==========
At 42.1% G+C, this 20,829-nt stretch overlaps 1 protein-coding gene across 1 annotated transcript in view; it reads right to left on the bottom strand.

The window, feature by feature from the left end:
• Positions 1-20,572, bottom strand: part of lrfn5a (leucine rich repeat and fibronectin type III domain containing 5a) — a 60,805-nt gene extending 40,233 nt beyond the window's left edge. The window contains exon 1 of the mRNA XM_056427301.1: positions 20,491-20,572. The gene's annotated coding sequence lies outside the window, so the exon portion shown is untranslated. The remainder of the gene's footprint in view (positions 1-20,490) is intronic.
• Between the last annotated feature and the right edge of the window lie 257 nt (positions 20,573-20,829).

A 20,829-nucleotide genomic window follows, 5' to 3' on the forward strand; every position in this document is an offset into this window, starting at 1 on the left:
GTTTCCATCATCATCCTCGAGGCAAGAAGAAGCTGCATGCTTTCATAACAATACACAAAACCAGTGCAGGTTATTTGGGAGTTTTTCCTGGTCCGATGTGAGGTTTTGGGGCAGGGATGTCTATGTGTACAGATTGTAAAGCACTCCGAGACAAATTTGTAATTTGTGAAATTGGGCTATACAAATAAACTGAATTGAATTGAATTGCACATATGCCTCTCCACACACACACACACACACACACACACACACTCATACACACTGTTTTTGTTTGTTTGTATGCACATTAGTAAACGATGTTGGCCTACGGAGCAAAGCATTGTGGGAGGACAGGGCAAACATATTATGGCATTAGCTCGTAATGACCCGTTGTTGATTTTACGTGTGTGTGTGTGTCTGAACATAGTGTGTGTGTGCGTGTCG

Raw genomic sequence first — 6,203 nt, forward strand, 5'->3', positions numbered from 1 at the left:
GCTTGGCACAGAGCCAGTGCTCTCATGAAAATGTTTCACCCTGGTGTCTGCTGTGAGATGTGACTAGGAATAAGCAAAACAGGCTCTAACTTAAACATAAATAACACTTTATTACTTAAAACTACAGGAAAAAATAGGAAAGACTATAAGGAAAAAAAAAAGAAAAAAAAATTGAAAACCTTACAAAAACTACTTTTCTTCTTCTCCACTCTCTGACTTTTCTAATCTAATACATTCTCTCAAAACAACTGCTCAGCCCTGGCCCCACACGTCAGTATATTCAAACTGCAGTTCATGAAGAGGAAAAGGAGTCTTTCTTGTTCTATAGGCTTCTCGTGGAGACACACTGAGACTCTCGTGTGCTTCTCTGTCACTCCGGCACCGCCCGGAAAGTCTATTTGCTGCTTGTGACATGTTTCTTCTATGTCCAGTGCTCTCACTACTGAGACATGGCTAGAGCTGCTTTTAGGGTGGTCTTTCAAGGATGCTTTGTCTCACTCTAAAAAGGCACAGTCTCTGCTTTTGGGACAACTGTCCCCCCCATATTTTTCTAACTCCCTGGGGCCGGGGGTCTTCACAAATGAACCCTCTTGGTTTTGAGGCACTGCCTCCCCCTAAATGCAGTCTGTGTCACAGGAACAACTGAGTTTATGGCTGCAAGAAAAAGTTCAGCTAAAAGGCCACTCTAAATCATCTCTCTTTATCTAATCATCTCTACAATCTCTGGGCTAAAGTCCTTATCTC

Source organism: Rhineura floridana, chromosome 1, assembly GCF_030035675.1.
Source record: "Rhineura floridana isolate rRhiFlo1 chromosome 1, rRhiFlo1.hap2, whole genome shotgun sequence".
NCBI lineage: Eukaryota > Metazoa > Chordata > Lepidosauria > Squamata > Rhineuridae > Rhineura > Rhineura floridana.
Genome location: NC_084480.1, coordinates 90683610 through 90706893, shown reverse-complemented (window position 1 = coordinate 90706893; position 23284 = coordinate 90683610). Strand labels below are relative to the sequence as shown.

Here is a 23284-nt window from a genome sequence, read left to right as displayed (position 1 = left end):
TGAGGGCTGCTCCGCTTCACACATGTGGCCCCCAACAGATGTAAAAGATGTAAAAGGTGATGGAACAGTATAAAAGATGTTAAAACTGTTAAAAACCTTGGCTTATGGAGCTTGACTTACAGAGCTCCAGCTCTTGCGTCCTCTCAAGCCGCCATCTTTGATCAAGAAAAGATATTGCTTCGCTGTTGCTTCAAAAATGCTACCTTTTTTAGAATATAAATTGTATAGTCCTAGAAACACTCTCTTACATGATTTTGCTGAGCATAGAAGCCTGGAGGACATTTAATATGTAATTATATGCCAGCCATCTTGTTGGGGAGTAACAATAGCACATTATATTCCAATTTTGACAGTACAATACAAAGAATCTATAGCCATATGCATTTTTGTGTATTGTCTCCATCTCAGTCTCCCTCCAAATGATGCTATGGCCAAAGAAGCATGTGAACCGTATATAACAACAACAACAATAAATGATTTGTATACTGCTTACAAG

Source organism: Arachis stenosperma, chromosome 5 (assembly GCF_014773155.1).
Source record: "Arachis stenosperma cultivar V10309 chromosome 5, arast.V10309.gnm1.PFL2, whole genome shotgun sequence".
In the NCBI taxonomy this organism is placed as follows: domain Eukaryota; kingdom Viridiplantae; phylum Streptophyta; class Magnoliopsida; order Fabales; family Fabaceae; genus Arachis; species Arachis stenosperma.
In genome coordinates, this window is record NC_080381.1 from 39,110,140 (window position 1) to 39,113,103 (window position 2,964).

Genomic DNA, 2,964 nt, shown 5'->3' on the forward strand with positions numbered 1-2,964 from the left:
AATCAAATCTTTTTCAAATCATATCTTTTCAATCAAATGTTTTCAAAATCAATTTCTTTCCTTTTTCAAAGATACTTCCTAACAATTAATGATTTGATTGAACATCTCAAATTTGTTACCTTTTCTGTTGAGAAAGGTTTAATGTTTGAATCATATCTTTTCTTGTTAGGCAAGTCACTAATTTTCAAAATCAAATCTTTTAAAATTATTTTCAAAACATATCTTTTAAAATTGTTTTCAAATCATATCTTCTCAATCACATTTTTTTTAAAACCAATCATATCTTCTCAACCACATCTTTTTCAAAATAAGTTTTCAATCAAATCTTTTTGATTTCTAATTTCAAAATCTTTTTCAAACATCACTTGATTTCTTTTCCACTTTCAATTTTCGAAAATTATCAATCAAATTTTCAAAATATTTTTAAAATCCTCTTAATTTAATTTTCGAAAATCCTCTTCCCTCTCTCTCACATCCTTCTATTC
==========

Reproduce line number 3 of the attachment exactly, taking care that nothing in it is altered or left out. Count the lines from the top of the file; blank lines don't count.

• Positions 1-20,572, bottom strand: part of lrfn5a (leucine rich repeat and fibronectin type III domain containing 5a) — a 60,805-nt gene extending 40,233 nt beyond the window's left edge. The window contains exon 1 of the mRNA XM_056427301.1: positions 20,491-20,572. The gene's annotated coding sequence lies outside the window, so the exon portion shown is untranslated. The remainder of the gene's footprint in view (positions 1-20,490) is intronic.